French President Emmanuel Macron fends off far-right challenger


(AP Photo/Lewis Joly)

Supporters of French President Emmanuel Macron celebrate reports of his victory Sunday, April 24, 2022 in Paris.

Patrick Kane, World News Editor

In recent weeks, even amongst the chaos and confusion of the Russian invasion of Ukraine, global attention has been on France as they prepared for their latest presidential election. In 2017, first-time candidate Emmanuel Macron and his centrist En Marche! party secured a decisive victory over far-right populist Marine Le Pen in what was a rare rebuttal of populism in the mid-2010s. Fast forward to the 2022 jungle primary, and Macron and Le Pen were scheduled to face each other for France’s top executive position yet again. And on April 24, Macron once again defeated Le Pen, winning reelection with 58.2% of the vote.

Macron and Le Pen emerged out of a crowded multi-party first-round primary, fending off lesser candidates, most notably leftist Jean-Luc Mélenchon. As the general election approached, Macron consistently led in polling as Le Pen was bogged down by her record, most notably for having expressed support for Russia. Ultimately, Macron was once again able to pull through, achieving a 17-point victory.

Regardless of the loss, Le Pen’s National Front party is still aiming to take a majority in June’s parliamentary primaries, as is Mélenchon’s La France Insoumise party. However, Macron’s En Marche! party is heavily favored, essentially guaranteeing he and his party have complete control for another five years.

Despite Macron’s victory, some worry that Le Pen’s improved performance in 2022 (a seven-point increase from 2017) is a sign of the future concerning France’s relationship with populism. Le Pen is the daughter of Jean-Marie Le Pen, the controversial founder of her party who is synonymous with far-right politics in France. With two straight trips to the second round with modest support, support for far-right populism in France seems to be growing.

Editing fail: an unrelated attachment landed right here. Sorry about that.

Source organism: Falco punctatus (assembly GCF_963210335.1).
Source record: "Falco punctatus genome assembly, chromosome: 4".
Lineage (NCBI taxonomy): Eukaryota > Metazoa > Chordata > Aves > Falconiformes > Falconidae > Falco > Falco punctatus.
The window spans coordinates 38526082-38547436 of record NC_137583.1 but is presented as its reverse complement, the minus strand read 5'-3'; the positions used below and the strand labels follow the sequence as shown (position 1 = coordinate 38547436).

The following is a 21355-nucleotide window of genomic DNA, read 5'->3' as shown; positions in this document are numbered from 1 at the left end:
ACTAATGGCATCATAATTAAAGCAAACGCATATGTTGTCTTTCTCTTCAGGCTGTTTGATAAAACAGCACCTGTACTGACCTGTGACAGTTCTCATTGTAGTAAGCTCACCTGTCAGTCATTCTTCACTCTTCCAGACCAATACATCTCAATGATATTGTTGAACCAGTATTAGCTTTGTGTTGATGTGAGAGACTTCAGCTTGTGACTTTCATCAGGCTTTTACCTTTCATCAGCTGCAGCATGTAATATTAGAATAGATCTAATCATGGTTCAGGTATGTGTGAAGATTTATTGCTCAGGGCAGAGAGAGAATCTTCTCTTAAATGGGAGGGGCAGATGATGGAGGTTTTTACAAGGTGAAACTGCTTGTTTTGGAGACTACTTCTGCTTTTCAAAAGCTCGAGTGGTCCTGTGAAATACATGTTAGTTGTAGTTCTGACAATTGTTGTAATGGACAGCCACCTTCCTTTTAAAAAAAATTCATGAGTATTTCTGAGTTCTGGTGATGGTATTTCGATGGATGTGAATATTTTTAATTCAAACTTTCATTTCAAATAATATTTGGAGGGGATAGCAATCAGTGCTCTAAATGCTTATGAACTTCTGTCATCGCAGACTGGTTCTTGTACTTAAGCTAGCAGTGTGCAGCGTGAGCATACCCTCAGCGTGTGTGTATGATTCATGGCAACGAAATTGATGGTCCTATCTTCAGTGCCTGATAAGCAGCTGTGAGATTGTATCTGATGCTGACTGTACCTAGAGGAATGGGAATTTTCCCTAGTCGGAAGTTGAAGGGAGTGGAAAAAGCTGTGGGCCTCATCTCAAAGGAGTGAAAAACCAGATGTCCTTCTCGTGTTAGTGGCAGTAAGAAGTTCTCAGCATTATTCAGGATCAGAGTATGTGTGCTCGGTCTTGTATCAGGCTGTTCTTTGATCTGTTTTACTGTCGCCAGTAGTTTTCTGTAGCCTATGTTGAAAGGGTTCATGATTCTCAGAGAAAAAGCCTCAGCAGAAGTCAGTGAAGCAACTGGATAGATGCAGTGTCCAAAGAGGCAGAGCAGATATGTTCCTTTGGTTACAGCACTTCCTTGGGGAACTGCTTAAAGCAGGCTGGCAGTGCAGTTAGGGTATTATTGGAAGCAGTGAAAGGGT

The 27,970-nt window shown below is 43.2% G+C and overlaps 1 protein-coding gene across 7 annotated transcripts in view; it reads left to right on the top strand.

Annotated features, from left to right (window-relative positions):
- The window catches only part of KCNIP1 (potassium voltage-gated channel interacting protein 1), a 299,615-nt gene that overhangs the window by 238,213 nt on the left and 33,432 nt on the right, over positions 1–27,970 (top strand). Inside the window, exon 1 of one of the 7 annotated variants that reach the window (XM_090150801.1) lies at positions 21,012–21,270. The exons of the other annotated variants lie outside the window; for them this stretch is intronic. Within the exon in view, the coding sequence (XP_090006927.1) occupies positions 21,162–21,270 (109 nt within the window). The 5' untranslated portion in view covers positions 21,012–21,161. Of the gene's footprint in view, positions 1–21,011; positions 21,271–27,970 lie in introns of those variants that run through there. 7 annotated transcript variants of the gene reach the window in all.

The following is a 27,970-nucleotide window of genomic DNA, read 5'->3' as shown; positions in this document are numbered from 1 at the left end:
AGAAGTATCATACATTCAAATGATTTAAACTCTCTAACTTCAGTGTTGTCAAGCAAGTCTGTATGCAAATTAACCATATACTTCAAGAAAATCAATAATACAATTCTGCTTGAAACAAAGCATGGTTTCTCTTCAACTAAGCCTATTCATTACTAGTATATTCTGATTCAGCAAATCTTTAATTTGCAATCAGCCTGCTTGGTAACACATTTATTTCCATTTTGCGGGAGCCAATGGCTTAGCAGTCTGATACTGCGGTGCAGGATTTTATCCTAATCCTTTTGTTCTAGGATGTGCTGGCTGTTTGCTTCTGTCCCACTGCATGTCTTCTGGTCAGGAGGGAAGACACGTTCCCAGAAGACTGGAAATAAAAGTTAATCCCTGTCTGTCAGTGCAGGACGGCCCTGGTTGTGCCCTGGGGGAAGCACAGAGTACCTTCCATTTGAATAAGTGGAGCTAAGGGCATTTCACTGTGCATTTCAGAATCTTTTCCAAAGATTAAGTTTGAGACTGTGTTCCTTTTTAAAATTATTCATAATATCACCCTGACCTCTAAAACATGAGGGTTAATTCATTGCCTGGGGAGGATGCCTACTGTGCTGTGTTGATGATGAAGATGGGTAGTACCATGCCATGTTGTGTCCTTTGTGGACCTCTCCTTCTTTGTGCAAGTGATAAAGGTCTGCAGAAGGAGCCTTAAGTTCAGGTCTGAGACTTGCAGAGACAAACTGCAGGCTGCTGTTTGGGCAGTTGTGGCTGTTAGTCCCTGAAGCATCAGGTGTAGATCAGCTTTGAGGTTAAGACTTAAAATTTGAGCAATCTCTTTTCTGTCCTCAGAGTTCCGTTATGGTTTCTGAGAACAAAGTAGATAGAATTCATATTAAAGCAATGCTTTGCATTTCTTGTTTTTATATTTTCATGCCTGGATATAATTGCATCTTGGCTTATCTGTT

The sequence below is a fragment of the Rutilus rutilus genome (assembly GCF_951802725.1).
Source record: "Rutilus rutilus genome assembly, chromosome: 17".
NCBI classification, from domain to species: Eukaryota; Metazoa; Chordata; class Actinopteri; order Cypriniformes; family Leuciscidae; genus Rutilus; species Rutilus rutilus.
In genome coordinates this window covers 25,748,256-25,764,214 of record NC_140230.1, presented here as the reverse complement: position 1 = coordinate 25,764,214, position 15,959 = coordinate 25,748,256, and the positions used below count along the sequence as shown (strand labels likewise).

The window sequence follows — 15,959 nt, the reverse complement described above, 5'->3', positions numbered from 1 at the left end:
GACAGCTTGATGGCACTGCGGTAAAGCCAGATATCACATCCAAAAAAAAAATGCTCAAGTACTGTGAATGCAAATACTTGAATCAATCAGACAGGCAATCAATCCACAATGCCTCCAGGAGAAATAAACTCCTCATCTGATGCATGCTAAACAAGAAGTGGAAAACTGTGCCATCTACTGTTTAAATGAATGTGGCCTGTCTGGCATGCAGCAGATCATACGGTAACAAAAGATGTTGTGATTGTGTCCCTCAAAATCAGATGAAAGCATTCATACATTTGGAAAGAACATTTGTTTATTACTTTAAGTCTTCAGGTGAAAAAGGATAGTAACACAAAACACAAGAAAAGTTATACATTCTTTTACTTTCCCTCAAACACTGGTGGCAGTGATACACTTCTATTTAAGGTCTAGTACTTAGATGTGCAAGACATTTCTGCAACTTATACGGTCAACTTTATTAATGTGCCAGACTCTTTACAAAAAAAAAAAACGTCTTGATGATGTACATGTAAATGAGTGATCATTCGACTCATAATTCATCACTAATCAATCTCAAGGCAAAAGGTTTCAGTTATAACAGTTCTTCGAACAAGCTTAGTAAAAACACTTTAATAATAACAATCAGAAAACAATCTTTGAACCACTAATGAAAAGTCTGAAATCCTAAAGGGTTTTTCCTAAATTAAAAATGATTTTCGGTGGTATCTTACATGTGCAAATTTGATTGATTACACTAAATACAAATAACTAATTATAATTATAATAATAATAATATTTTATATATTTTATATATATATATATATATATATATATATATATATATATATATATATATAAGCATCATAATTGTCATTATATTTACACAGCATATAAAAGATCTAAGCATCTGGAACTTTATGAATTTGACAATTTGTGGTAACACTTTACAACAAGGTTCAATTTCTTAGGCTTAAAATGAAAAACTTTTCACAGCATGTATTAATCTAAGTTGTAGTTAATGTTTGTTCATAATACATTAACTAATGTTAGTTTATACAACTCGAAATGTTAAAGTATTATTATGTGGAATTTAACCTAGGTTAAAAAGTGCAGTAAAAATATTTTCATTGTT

Dwight Hahn, professor of political science at John Carroll University, is of the same opinion. “The 2022 presidential elections in France indicate a continuing and dramatic decline in French society for the traditional center-right and the center-left parties and an increase in support for parties that reject the centrist, pro-European Union, pro-market reform policies associated with President Emmanuel Macron.”

“Combined, the two major candidates of the far-right, Marine Le Pen (23%) and Eric Zemmour (7%) garnered some 30% of the first-round vote while the candidate of the socialist left, Jean-Luc Melenchon, came in a close third to Le Pen with 22% of the vote.

“The growth in support for the socialist left and the nationalist right implies a general dissatisfaction in France with the pro-European Union and pro-market liberal policies of French governments over the last few decades — in both center-left and center-right governments — and which were crystallized in the policies of President Macron since the beginning of his first term in 2017. Nevertheless, the French electoral system both for the presidency and the National Assembly tends to weed out the left and the right and promote the centrist position. I expect that next month’s elections for the National Assembly will keep Macron’s party in control of that body.”